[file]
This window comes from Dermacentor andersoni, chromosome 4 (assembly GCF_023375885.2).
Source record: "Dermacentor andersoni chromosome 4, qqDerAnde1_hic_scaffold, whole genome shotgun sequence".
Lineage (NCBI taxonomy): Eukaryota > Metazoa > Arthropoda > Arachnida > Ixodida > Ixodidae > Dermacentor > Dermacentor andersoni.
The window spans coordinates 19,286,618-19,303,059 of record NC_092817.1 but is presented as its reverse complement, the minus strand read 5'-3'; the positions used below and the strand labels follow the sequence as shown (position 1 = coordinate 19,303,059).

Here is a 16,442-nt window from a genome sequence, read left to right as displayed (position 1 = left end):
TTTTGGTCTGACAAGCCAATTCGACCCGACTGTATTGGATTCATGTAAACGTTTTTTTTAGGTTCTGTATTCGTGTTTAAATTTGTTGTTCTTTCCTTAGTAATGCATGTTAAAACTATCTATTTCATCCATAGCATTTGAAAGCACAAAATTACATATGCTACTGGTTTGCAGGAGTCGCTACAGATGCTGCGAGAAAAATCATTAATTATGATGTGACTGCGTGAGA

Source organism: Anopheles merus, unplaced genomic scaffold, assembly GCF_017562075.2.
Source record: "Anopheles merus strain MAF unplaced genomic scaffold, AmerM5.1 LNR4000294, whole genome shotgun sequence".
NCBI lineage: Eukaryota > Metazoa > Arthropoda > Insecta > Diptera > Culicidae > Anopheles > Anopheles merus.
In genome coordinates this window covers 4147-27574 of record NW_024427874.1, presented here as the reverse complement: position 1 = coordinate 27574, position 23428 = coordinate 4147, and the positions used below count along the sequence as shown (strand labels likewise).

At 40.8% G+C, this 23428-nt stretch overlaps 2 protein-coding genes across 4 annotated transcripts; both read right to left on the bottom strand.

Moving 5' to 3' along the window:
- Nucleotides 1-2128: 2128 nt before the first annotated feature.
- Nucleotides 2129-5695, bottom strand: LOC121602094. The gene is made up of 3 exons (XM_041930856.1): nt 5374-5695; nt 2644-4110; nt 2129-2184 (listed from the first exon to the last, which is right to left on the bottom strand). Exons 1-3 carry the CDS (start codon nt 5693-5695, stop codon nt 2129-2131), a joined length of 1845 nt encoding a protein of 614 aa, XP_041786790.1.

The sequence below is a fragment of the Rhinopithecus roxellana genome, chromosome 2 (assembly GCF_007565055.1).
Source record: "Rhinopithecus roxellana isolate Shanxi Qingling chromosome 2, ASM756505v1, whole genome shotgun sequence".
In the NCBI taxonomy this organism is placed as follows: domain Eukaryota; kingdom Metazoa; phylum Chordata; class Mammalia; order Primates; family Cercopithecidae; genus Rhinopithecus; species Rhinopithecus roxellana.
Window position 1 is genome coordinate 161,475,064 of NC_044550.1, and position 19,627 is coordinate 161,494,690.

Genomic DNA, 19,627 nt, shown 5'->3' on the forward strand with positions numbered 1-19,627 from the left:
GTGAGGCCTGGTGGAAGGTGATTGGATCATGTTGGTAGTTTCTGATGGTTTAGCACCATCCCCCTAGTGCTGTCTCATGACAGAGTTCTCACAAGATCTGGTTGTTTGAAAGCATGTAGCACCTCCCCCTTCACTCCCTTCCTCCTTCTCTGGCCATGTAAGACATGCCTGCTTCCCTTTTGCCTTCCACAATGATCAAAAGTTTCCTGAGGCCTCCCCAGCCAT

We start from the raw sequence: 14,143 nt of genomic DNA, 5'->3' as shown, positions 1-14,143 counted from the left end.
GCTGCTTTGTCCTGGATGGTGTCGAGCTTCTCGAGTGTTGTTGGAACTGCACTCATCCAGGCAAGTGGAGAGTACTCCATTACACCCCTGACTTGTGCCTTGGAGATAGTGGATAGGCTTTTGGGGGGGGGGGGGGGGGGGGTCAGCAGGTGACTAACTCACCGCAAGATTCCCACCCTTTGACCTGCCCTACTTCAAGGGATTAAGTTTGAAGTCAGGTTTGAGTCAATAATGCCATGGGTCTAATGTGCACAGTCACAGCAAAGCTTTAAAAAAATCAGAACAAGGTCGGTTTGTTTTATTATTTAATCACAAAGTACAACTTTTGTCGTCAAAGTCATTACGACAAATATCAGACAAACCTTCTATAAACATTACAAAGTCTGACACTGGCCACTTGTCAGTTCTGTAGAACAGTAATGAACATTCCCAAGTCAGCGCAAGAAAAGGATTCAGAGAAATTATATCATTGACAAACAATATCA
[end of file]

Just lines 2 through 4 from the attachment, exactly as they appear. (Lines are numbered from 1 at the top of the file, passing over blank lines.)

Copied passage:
Source record: "Dermacentor andersoni chromosome 4, qqDerAnde1_hic_scaffold, whole genome shotgun sequence".
Lineage (NCBI taxonomy): Eukaryota > Metazoa > Arthropoda > Arachnida > Ixodida > Ixodidae > Dermacentor > Dermacentor andersoni.
The window spans coordinates 19,286,618-19,303,059 of record NC_092817.1 but is presented as its reverse complement, the minus strand read 5'-3'; the positions used below and the strand labels follow the sequence as shown (position 1 = coordinate 19,303,059).